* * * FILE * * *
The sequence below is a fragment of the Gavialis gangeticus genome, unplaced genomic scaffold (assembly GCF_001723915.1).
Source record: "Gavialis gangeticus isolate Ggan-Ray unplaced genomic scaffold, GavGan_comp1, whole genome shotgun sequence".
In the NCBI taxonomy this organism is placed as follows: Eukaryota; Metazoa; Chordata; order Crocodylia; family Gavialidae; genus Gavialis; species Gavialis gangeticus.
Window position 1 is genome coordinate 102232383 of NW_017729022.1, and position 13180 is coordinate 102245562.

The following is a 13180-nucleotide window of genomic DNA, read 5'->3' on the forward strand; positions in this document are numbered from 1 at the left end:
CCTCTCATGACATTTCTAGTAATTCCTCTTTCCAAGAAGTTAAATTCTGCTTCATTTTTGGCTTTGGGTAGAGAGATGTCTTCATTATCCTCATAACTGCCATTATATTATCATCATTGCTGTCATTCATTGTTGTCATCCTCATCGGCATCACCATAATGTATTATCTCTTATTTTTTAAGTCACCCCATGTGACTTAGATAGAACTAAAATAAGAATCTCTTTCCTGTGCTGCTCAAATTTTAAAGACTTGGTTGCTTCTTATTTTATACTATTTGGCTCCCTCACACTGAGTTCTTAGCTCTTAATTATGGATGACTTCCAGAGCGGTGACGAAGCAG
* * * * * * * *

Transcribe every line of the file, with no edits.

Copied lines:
The sequence below is a fragment of the Gavialis gangeticus genome, unplaced genomic scaffold (assembly GCF_001723915.1).
Source record: "Gavialis gangeticus isolate Ggan-Ray unplaced genomic scaffold, GavGan_comp1, whole genome shotgun sequence".
In the NCBI taxonomy this organism is placed as follows: Eukaryota; Metazoa; Chordata; order Crocodylia; family Gavialidae; genus Gavialis; species Gavialis gangeticus.
Window position 1 is genome coordinate 102232383 of NW_017729022.1, and position 13180 is coordinate 102245562.

The following is a 13180-nucleotide window of genomic DNA, read 5'->3' on the forward strand; positions in this document are numbered from 1 at the left end:
CCTCTCATGACATTTCTAGTAATTCCTCTTTCCAAGAAGTTAAATTCTGCTTCATTTTTGGCTTTGGGTAGAGAGATGTCTTCATTATCCTCATAACTGCCATTATATTATCATCATTGCTGTCATTCATTGTTGTCATCCTCATCGGCATCACCATAATGTATTATCTCTTATTTTTTAAGTCACCCCATGTGACTTAGATAGAACTAAAATAAGAATCTCTTTCCTGTGCTGCTCAAATTTTAAAGACTTGGTTGCTTCTTATTTTATACTATTTGGCTCCCTCACACTGAGTTCTTAGCTCTTAATTATGGATGACTTCCAGAGCGGTGACGAAGCAG